I don’t understand the Titan. But the Tundra appeals to Toyota loyalists. The Tacoma is really a different animal, more practical size and has proven to be virtually indestructible. Glad to see GM competition forced them to finally update it.

        • 0 avatar
          mik101

          I know they’re different sized trucks, but my Dads 06/07 Sierra (I forget which year) and his 2010 F150 were nothing but problems, whereas my cousins Tacoma hasn’t had a single problem. Plus resale value.

  • avatar
    Jerome10

    Standard go pro mount?! Sold! Ha.

    Beyond that, looks good, should keep sales up and help fend off the GM twins.

  • avatar
    eggsalad

    I find it odd that you can’t have an I-4 with a stick…

    • 0 avatar
      Drzhivago138

      I’m just happy the manual is still around.

      • 0 avatar

        It’s a shift (please pardon the pun). Before, the manual was a poverty spec, although a buddy of mine has a 2011 with a v6 and manual. Now it’s an enthusiast spec, and poverty spec (with springs below the axle) appears to be gone completely.

    • 0 avatar
      jrmason

      Not sure why anyone would even opt for the 4 cylinder unless it was strictly an urban dweller. Even in a small pickup I wouldn’t want anything less than a mid sized 6 cylinder. My experiences with Yota are from 20 years ago but there was very minimal difference in fuel economy between the 2 engines because your foot was always in it with the 4 bangers.

      I was die hard Toyota until my needs for a 1 ton came about and that is the only reason I don’t own one today. Nothing on the market can hold a candle to the reliability of the Tacoma. This is the truck you buy if your looking to hang on to something for the next 15+ years.

  • avatar
    OldandSlow

    The mount for a GoPro camera is a nice touch, especially if it is a standard item.

    * No manual transmission will be available on the entry level access cab with the 2.7 liter, four cylinder.

    Hmmmm, that’s not good.

  • avatar
    STRATOS

    Cars and trucks look so generic these days,like they are afraid of being different from other manufacturers.

  • avatar
    emeshuris

    Very nice, it’s always funny how the taco is packaged. For example, I want dual zone climate, but all of the off road goodies. So I always end up with the limited version, currently I have the 4runner. So sad. I don’t need leather, retractable running boards, would rather have the trail with dual zone.

  • avatar
    mkirk

    The stick is an option?

    • 0 avatar
      Quentin

      Yes, 6MT remains on the V6.

      This new Otto/Atkinson cycle V6 has piqued my interest. The NX200t and RC-F have the same ability but I don’t know how it has improved real world mileage. The black overfenders and no lower air dam on the front bumper of the Off Road package looks great. I also like that most of the 4Runner trail edition goodies carried over… though, no mention of KDSS. Swap out the ugly wheels for some 4Runner TRD Pro wheels and give me a topper. I’ll take it in white with the 6MT.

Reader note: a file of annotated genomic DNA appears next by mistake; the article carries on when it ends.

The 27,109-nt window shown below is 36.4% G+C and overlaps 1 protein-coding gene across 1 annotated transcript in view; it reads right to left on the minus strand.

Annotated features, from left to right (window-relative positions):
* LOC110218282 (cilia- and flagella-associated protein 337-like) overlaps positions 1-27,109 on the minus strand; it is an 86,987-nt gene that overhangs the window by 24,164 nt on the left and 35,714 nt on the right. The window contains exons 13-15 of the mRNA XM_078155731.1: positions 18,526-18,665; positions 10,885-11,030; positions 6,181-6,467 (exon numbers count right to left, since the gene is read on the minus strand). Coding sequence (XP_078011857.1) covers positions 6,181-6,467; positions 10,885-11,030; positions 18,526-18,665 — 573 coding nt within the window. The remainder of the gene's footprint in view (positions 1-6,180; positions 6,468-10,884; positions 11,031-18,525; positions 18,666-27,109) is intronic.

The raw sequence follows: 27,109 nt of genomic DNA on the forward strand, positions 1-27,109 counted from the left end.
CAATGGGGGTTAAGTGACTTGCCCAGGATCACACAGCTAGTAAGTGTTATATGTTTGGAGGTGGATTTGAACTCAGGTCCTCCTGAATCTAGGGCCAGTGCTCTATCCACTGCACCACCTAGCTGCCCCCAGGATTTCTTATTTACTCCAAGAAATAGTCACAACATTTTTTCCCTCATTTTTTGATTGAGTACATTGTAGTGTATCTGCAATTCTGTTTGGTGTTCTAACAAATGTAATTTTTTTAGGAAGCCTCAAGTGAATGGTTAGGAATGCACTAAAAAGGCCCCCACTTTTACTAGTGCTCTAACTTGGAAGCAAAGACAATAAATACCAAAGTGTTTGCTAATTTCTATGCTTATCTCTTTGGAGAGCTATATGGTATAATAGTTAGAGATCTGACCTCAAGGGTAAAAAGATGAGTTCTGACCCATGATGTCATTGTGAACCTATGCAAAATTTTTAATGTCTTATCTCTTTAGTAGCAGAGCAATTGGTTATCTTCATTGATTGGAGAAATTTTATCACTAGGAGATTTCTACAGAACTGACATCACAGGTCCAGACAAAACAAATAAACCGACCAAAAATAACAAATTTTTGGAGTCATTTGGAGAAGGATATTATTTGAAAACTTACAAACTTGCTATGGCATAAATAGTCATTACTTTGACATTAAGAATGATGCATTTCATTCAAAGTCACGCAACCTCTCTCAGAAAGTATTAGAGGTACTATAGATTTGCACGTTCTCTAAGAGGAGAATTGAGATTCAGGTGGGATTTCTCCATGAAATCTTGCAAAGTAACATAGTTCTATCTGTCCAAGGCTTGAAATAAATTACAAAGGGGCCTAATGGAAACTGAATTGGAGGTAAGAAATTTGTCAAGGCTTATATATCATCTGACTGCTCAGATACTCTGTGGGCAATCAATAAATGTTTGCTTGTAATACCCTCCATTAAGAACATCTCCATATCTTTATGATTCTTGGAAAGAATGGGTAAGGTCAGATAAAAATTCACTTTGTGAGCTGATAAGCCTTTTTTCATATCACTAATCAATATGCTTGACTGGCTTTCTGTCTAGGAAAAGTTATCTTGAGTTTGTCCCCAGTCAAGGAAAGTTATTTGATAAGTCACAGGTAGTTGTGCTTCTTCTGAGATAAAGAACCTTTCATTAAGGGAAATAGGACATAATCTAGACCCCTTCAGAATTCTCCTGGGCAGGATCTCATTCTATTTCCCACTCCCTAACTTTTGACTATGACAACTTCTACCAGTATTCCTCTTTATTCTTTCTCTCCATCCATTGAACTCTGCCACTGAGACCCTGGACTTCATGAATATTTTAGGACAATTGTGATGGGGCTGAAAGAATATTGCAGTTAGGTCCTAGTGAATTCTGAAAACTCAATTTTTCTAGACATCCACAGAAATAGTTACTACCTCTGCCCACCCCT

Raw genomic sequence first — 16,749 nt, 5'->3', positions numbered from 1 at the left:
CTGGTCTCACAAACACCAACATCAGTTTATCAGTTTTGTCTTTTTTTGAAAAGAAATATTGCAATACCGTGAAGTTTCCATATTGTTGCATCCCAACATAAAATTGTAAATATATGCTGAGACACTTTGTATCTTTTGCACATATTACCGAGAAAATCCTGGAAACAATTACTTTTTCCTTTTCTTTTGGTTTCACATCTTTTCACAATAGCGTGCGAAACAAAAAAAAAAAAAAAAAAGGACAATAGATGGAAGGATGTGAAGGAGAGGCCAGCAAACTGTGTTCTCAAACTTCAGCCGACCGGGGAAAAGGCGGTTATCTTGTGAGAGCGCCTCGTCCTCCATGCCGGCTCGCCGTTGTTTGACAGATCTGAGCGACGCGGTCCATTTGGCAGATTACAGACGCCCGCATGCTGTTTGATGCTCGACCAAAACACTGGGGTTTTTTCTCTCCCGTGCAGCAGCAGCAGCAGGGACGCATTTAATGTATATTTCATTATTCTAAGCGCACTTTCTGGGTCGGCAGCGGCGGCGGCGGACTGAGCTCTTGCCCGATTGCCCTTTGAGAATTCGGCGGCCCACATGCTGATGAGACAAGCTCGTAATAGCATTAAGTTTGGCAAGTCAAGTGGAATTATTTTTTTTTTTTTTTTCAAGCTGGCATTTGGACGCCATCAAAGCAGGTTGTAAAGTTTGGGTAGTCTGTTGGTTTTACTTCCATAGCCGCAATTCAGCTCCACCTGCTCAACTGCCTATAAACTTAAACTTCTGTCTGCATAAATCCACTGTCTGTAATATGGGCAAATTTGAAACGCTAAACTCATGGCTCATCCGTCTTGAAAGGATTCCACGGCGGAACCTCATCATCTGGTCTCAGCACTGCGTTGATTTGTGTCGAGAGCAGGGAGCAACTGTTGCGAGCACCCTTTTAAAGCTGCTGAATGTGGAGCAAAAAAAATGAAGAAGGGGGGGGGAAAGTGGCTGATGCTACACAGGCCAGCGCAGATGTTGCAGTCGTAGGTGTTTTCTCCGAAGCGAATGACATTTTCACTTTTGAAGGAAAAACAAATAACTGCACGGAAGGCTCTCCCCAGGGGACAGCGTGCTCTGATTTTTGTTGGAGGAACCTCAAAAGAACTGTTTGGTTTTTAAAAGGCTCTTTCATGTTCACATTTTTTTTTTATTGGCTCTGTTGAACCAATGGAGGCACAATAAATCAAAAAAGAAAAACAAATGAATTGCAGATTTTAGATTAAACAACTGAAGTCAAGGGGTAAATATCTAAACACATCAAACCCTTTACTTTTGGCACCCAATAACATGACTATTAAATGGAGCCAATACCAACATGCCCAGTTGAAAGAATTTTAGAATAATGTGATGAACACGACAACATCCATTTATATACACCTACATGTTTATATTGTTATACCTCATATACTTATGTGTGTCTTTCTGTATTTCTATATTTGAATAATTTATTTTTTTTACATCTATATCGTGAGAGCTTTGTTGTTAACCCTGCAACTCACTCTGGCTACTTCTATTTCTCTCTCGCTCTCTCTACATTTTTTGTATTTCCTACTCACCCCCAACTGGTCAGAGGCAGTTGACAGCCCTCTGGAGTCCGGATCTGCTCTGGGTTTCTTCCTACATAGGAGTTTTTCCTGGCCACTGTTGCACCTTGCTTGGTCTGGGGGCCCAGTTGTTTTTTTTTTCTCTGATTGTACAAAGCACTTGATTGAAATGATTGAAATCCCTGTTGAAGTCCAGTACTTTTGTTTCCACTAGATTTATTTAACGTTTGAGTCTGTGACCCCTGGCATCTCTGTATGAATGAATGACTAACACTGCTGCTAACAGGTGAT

• 0 avatar
        mkirk

        I got that, but the article listed it as an option with the auto standard which makes me wonder if it is simply poorly worded or will one have to pay more for the stick or will the auto bee one of those old school “delete options” maybe.

  • avatar
    APaGttH

    Overall nice, addressed the core issues across the board – like the interior. The reach for the infotainment screen looks a little long for the driver – but that could be a product of the camera angles and the lens.

    Addressing the dated engines and tranny was the most important thing. The Atkinson cycle V6 should get good economy – but might be a tad – sluggish – need to see HP/torque numbers.

    • 0 avatar
      Quentin

      From what I’ve read, it will run on otto when needed and atkinson when needed. The NX200t and RC-F have the same tech. It is basically a super wide angle VVT. It shouldn’t be sluggish at all.

  • avatar
    AmcEthan

    why is there such a need for a midsize truck to be this big? can we just go back to s10/ranger/dakota size? they were big enough, had enough power, and got good enough mileage for a midsize truck. whats the big deal about having a big “small” truck? my dakota has a higher tow limit, and towing capacity and is way smaller. lets just go back to that size. no more obese cars and trucks.

    • 0 avatar
      Drzhivago138

      The S-10 and Ranger were not midsize trucks. The Dakota was the first.

      Also, crash standards.

      • 0 avatar
        AmcEthan

        they could still make it meet crash standards and keep it small. there is no reason why they couldnt. and the s10/ranger/dakotas are about the same size. we have one of each. only a couple inches difference in them.

    • 0 avatar
      heavy handle

      “why is there such a need for a midsize truck to be this big?”

      It’s a commercial need. Midsize trucks are big because big sells and small doesn’t.

      • 0 avatar
        28-Cars-Later

        So you can choose from “huge” and “gigantic”, sounds like a win to me.

        • 0 avatar
          AmcEthan

          the people who want to choose between “huge” and “gigantic” probably do it because they are neither.

          • 0 avatar
            28-Cars-Later

            I wasn’t implying innuendo, I was being very serious. Where I live parking spaces are limited and while something the size of (gen1-2) Dakota fits reasonably well, a few of the monster truck half tons frequently jam other people in their cars. I’m not aware of any damage but its only a matter of time before someone’s car gets accidentally hit by the old men in aircraft carriers. This is beyond stupid to offer something so large as a standard half ton and for the small truck to merely be the size of the previous generation. Where are the Federales and Greenpeace on this one? I can’t get a real full size car anymore, but I can get oversized CUVs, minivans, and half tons with beds I could land a plane on?